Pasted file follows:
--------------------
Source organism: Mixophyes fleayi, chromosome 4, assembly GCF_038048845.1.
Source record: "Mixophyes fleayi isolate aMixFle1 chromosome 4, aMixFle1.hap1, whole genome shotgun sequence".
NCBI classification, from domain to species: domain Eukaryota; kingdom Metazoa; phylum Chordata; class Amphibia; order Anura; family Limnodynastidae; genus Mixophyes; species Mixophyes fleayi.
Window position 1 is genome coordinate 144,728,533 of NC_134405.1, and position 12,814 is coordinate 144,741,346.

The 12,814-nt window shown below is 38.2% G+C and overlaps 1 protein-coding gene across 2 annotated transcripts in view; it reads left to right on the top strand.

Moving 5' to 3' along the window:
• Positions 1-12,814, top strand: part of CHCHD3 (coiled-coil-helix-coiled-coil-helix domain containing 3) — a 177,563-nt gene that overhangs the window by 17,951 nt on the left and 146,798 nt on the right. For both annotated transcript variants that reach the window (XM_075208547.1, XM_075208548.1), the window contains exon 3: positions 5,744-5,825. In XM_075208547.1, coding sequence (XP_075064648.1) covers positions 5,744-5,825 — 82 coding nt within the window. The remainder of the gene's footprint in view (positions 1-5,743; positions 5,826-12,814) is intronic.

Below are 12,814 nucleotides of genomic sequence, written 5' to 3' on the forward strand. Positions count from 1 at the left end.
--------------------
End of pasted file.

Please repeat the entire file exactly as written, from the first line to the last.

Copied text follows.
Source organism: Mixophyes fleayi, chromosome 4, assembly GCF_038048845.1.
Source record: "Mixophyes fleayi isolate aMixFle1 chromosome 4, aMixFle1.hap1, whole genome shotgun sequence".
NCBI classification, from domain to species: domain Eukaryota; kingdom Metazoa; phylum Chordata; class Amphibia; order Anura; family Limnodynastidae; genus Mixophyes; species Mixophyes fleayi.
Window position 1 is genome coordinate 144,728,533 of NC_134405.1, and position 12,814 is coordinate 144,741,346.

The 12,814-nt window shown below is 38.2% G+C and overlaps 1 protein-coding gene across 2 annotated transcripts in view; it reads left to right on the top strand.

Moving 5' to 3' along the window:
• Positions 1-12,814, top strand: part of CHCHD3 (coiled-coil-helix-coiled-coil-helix domain containing 3) — a 177,563-nt gene that overhangs the window by 17,951 nt on the left and 146,798 nt on the right. For both annotated transcript variants that reach the window (XM_075208547.1, XM_075208548.1), the window contains exon 3: positions 5,744-5,825. In XM_075208547.1, coding sequence (XP_075064648.1) covers positions 5,744-5,825 — 82 coding nt within the window. The remainder of the gene's footprint in view (positions 1-5,743; positions 5,826-12,814) is intronic.

Below are 12,814 nucleotides of genomic sequence, written 5' to 3' on the forward strand. Positions count from 1 at the left end.